Healing the American Rift with New Zealand

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McCormick, James
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Political Science
The Department of Political Science has been a separate department in the College of Liberal Arts and Sciences (formerly the College of Sciences and Humanities) since 1969 and offers an undergraduate degree (B.A.) in political science, a graduate degree (M.A.) in political science, a joint J.D./M.A. degree with Drake University, an interdisciplinary degree in cyber security, and a graduate Certificate of Public Management (CPM). In addition, it provides an array of service courses for students in other majors and other colleges to satisfy general education requirements in the area of the social sciences.
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Since 1985, political and military relations between the United States and New Zealand have been ruptured over the issue of American nuclear ship visits and nuclear power generally. In this paper, I review the nature of the ANZUS dispute, analyze the impact of this rupture in several different policy areas between the two countries, and discuss the recent events in New Zealand-United States relations that have begun to alter this situation. In particular, I focus on the apparent emergence of a dual track policy of closer political cooperation between the two countries, even as the security relationship remains fissured. Such a policy is hardly without precedent: The United States has long tolerated a dual track policy toward France and NATO. While some initiatives have been undertaken by the Clinton administration, greater efforts by both sides will still be necessary for restoration of full ties between the two nations. Further progress in the relations between New Zealand and the United States, however, will likely have to await the 1996 elections in both countries.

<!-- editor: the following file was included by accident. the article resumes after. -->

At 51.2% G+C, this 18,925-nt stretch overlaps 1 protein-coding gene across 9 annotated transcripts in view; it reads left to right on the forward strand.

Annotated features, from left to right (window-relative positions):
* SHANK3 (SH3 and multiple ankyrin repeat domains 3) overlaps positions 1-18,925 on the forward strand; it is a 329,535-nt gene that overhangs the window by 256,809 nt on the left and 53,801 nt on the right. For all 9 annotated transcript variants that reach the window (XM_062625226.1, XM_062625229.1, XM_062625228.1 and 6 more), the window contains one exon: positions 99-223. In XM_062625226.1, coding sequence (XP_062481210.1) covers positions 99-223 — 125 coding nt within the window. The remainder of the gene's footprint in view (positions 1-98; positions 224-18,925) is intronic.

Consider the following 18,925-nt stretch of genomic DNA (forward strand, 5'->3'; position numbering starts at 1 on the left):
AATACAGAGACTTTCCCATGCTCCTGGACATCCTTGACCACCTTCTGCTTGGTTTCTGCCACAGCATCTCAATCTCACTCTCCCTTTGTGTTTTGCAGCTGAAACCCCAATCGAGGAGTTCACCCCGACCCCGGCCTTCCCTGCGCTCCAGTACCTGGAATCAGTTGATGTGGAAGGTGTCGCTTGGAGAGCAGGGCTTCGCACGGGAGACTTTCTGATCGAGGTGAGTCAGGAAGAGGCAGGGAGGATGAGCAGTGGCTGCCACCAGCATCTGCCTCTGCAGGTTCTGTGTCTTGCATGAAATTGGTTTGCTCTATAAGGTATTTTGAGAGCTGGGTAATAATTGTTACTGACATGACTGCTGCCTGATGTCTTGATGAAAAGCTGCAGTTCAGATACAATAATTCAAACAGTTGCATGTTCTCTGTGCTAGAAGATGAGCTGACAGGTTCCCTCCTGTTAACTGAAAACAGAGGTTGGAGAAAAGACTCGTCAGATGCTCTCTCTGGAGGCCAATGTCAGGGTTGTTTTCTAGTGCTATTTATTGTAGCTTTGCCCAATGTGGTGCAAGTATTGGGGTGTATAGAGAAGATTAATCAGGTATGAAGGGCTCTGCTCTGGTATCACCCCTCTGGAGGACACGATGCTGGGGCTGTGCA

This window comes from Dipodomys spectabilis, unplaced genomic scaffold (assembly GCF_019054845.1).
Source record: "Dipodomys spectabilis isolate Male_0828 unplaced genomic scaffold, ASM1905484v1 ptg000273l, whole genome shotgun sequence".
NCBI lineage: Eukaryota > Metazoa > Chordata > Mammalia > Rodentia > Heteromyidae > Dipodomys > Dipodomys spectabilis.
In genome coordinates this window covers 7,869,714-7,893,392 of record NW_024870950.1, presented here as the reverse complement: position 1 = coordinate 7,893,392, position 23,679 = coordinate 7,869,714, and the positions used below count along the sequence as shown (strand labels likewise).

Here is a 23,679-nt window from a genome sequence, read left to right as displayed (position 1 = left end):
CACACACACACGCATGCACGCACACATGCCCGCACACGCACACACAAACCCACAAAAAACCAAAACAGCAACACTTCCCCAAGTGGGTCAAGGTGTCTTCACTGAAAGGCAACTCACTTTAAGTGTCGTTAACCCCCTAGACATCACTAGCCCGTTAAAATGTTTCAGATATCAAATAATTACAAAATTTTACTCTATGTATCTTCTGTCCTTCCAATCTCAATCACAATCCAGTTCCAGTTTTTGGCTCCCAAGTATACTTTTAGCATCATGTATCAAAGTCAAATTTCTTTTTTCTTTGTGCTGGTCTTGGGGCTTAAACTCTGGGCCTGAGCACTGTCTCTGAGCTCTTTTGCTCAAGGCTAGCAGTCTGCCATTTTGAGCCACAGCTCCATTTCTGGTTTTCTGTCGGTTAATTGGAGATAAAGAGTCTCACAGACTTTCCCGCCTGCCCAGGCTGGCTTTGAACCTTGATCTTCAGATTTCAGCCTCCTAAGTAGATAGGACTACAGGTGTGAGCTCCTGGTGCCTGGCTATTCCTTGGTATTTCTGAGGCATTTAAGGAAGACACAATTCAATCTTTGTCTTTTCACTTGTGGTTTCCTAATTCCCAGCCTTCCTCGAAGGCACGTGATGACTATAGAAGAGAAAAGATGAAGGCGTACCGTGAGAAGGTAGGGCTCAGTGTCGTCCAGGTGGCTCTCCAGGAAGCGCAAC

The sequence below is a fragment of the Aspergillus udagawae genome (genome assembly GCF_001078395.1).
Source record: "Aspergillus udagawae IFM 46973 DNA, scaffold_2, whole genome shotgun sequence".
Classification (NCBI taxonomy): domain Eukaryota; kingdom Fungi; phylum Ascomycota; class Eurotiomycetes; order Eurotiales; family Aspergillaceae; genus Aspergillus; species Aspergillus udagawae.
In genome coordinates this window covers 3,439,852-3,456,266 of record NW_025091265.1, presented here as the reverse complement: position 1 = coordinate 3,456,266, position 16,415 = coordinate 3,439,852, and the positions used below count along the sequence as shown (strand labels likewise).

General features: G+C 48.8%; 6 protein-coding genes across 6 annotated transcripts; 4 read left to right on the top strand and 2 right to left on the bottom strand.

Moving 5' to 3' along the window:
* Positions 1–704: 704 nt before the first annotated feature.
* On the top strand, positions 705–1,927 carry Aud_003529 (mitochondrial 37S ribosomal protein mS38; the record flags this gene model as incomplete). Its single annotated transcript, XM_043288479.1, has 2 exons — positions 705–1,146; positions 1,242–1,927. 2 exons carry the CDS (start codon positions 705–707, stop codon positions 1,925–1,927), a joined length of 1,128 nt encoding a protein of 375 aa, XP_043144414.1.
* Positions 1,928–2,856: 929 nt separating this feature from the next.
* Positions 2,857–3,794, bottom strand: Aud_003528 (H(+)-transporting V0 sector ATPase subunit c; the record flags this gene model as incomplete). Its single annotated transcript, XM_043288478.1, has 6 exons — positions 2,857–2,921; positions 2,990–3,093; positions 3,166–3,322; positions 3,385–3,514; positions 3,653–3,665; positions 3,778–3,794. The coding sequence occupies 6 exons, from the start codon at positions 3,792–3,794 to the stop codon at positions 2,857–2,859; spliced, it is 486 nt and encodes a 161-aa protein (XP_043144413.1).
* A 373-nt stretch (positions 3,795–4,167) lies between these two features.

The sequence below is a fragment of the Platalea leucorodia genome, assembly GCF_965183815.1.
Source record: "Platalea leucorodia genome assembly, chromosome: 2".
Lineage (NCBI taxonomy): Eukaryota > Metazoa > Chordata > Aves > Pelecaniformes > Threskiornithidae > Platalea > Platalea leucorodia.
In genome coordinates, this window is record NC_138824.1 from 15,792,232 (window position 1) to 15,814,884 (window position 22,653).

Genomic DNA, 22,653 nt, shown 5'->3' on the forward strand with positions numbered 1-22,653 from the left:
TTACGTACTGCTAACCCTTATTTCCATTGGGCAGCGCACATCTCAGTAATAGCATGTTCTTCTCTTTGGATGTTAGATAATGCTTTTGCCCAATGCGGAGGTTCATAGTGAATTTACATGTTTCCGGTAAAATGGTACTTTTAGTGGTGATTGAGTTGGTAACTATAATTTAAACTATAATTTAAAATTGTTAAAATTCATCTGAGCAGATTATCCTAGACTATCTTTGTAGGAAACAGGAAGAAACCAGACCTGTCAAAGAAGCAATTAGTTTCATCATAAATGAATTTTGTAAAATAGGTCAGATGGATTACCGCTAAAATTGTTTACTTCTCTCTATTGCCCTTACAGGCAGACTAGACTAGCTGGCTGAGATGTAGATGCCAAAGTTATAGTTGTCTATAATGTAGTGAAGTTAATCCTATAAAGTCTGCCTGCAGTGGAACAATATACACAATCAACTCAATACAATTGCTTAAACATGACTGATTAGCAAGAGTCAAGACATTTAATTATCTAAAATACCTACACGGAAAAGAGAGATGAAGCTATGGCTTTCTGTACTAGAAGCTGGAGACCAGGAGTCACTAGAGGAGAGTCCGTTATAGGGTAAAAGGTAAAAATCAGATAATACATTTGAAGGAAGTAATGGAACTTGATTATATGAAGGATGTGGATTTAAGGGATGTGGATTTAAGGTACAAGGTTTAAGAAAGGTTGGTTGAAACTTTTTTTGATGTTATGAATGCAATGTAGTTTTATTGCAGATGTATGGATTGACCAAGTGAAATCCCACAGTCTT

This article is published as McCormick, James M. "Healing the American Rift with New Zealand." Pacific Affairs (1995): 392-410. DOI: 10.2307/2761131. Posted with permission.

Sun Jan 01 00:00:00 UTC 1995